This is the stuff. And it's fitting it follows Public Enemy because there would be no P.E. without Coltrane's aching bellow and skronk. Coltrane makes me cry. Coltrane makes me feel alive. But more than anything else he takes me elsewhere, off this plane. And Ascension is all about elsewhere. A seven-man front line of horns, they were given few cues save theme and chords, but most important, a directive: go headlong and ascend toward crescendo. For some it's meaningless noise. For others, like me, it's the sound of eleven men reaching out for Jacob's Ladder. It's a try at heaven, or maybe better, at the heavens, to break through the earthy veil into cosmos.
3 – "The Moon is your Moon," Edible Flowers
I have listened to this album thousands of time. Literally. I listen to it every time I write. It's in my blood, by now, not to mention the acknowledgements of the novel. I first saw Nels Cline and Devin Sarno perform as Edible Flowers over a decade ago, and it remains one of the most frightening and beautiful things I've ever witnessed. One guitar. One bass. And somehow they make the formless overwhelming sound of space itself. Outer space. This is the sound of the limninal beyond, the sound of interstellar regions, what might stretch on between us and death. Which is sort of comforting because it's scary at first but eventually it reveals music arrestingly rich with beauty and meaning.
2 – Pulse Demon, Merzbow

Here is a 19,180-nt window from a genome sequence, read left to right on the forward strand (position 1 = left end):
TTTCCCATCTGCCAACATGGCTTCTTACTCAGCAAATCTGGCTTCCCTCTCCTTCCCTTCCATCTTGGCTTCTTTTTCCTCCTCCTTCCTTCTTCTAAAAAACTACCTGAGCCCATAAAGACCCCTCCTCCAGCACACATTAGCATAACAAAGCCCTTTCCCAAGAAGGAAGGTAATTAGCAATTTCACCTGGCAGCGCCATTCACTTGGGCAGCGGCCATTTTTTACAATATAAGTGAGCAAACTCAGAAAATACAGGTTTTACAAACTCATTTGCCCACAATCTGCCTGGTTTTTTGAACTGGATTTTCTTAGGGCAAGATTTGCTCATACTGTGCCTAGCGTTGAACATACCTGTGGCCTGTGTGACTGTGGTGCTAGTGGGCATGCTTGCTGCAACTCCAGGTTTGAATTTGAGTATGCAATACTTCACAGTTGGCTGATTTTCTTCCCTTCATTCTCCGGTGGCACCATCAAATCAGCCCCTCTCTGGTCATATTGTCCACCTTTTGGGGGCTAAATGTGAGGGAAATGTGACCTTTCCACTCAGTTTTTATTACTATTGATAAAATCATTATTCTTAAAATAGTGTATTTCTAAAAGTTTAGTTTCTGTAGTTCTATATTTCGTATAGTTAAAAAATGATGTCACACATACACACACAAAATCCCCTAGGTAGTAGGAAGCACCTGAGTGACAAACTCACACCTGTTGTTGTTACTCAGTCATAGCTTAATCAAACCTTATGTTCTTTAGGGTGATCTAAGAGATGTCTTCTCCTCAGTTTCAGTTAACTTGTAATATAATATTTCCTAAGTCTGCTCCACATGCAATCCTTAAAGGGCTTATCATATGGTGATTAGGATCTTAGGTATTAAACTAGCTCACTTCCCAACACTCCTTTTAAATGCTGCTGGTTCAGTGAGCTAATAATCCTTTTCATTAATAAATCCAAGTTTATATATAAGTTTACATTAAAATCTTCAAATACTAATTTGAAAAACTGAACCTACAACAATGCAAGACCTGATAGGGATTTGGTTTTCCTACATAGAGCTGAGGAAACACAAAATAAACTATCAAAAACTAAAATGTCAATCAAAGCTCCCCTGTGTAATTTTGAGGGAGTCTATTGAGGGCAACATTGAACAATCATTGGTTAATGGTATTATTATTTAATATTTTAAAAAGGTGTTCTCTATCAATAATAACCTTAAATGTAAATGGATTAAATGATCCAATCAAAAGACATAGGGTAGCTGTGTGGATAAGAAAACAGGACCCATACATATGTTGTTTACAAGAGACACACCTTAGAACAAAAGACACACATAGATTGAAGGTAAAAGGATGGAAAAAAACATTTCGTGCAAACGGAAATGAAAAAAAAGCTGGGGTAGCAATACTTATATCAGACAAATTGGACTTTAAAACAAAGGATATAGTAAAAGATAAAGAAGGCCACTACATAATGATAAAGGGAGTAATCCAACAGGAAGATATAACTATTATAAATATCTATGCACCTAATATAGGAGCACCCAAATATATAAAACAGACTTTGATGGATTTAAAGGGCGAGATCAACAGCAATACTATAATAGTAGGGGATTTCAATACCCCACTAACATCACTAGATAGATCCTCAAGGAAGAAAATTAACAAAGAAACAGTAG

"Music" cannot, has never, and will never get more extreme than this. Imagine hell as the never-ending drilling of a healthy tooth. Merzbow makes Slayer sound like Donnie and Marie, and "Pulse Demon" is about as severe as it gets. This is the edge of music, of sound in general, it's been said of his work. Beyond that awaits nothingness, the void. I'm not suggesting you listen. Don't. I'm saying I'm happy there is someone in the world who's made his life's work (since 1979) a constant reach for the limits of sound, to see what those limits reveal, no matter how brutal.
1 – Disintegration Loops, William Basinski
Basinski, a celebrated avant-garde composer who often works with loops, was trying to save some old magnetic tape recordings by transferring them to digital format. As the transfer progressed the magnetic tape itself began to disintegrate. This happened on September 11, 2001. At least according to the myth now accrued around the work. The recording itself was of a mournful horn, string, and percussive loop. Sort of what one might expect to hear as a beloved fallen king's body was taken through the streets on the shoulders of his sons. It is heart wrenching, but also elegiac, even as the loop itself eventually erases. Basisnki: "The music isn't just decaying — it does, it dies — but the entire life and death of each of these unique melodies was recorded to another medium for eternity. So that blew my mind, as someone who grew up Catholic, to see that that is a possibility." This is the sound of corporeal passing and decay. Pure melancholy. It's also weirdly comforting, even alluring. Why? Because it gives death shape. It gets us close. It's repetitive and for that promises meaning and revelation, and so we wait, headphones on, weeping, hoping no one's watching, and we wait.
And then it's gone.
Scott Cheshire and High as the Horses' Bridles links:
also at Largehearted Boy: